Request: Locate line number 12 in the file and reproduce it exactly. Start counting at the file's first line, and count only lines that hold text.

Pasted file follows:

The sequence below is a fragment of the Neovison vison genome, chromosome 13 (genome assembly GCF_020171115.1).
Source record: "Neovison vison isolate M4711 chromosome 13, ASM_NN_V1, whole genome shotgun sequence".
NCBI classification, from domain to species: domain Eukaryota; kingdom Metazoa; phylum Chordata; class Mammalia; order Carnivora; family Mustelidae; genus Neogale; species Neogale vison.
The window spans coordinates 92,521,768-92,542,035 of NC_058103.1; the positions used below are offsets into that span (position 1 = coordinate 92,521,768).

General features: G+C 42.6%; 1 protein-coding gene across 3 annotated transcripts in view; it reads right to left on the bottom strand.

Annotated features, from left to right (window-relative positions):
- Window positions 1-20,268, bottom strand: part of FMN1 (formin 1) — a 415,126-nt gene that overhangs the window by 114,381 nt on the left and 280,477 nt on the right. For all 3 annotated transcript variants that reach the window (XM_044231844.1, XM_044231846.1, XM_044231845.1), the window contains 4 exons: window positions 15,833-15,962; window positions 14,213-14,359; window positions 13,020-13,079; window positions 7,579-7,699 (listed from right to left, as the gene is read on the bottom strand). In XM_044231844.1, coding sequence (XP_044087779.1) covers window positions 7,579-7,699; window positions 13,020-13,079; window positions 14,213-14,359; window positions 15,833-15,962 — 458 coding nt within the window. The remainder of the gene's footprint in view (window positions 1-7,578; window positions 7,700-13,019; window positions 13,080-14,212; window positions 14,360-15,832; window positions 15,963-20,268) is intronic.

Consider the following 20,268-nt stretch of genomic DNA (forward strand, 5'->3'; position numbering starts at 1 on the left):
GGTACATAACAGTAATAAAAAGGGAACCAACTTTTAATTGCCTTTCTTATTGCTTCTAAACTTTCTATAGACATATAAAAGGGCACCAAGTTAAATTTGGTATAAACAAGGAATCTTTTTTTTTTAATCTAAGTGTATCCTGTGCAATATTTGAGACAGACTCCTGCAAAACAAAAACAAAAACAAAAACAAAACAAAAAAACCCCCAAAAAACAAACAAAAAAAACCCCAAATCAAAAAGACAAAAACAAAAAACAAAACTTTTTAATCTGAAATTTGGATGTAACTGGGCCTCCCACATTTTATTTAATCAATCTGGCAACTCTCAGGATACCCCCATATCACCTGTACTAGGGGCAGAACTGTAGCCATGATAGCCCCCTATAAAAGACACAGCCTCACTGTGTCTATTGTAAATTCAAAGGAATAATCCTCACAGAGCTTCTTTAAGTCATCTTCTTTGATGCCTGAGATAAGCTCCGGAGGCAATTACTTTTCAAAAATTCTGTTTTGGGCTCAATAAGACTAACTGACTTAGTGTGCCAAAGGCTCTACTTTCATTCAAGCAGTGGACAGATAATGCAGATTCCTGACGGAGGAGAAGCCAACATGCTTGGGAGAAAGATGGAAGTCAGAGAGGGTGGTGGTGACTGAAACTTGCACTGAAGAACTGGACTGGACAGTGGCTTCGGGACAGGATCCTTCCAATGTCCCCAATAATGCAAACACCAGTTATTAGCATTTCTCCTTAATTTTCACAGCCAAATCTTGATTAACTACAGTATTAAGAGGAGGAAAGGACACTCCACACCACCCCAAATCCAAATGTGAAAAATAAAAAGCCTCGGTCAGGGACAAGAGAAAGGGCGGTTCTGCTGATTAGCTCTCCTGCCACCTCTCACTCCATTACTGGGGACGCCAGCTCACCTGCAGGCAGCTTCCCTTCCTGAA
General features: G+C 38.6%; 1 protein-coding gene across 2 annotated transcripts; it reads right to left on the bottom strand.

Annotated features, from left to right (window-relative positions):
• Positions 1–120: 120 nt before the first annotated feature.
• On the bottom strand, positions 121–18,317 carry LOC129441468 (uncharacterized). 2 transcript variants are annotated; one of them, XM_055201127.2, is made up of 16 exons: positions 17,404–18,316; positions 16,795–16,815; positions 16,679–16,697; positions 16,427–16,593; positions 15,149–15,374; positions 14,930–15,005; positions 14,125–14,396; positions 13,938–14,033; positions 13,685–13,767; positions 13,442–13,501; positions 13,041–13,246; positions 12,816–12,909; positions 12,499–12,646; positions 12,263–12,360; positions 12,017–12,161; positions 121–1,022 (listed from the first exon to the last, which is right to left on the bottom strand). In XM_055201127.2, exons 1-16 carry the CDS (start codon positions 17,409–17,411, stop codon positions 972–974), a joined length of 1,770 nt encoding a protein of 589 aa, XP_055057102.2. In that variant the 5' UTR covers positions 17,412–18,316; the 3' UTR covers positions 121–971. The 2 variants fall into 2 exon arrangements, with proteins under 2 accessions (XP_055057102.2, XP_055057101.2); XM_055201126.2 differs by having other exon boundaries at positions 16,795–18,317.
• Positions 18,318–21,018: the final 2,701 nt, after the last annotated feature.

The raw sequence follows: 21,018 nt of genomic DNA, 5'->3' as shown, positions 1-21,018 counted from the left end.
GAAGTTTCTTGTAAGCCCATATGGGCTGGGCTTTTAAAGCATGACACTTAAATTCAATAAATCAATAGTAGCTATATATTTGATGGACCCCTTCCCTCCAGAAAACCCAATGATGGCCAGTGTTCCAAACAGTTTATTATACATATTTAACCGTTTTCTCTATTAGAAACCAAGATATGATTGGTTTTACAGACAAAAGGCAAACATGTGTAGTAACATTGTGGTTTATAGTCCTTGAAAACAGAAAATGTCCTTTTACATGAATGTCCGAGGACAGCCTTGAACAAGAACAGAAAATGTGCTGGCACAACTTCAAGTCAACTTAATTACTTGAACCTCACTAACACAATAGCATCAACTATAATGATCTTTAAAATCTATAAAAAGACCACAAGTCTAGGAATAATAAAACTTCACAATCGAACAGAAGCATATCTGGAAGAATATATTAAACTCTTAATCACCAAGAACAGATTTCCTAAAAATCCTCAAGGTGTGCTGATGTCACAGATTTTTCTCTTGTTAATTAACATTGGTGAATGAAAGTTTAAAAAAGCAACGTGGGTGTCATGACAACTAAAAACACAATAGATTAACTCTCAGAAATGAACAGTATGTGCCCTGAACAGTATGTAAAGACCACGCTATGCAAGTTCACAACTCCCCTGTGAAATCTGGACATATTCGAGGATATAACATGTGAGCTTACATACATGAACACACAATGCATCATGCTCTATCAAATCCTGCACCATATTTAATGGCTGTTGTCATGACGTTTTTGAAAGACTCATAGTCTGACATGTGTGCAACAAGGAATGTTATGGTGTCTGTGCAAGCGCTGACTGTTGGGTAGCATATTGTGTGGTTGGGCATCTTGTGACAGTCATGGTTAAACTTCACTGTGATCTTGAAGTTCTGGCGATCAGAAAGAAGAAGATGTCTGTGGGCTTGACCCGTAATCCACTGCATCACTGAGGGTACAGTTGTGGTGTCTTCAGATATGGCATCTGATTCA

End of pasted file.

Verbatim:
• Positions 1–120: 120 nt before the first annotated feature.